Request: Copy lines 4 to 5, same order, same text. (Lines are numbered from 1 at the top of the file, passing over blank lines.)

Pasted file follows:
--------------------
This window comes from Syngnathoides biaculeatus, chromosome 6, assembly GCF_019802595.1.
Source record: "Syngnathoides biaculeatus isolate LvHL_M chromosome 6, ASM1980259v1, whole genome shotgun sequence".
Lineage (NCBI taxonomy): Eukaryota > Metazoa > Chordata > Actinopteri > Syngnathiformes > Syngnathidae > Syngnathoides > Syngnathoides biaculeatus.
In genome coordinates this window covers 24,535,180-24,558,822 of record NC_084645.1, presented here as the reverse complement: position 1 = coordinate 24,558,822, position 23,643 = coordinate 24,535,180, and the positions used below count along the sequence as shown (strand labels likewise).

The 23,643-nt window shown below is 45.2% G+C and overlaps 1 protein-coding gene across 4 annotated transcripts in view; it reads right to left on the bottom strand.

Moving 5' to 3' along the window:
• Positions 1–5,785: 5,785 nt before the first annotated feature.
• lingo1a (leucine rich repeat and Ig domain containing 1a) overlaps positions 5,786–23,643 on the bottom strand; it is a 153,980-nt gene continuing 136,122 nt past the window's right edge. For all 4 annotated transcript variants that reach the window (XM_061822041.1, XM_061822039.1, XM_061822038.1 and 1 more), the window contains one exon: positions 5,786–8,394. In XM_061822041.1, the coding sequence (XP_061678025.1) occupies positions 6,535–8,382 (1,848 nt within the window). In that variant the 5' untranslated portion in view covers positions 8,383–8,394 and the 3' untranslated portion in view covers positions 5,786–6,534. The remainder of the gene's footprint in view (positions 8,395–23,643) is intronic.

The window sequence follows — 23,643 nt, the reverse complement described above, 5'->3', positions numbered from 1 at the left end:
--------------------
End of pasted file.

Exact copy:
In genome coordinates this window covers 24,535,180-24,558,822 of record NC_084645.1, presented here as the reverse complement: position 1 = coordinate 24,558,822, position 23,643 = coordinate 24,535,180, and the positions used below count along the sequence as shown (strand labels likewise).

The 23,643-nt window shown below is 45.2% G+C and overlaps 1 protein-coding gene across 4 annotated transcripts in view; it reads right to left on the bottom strand.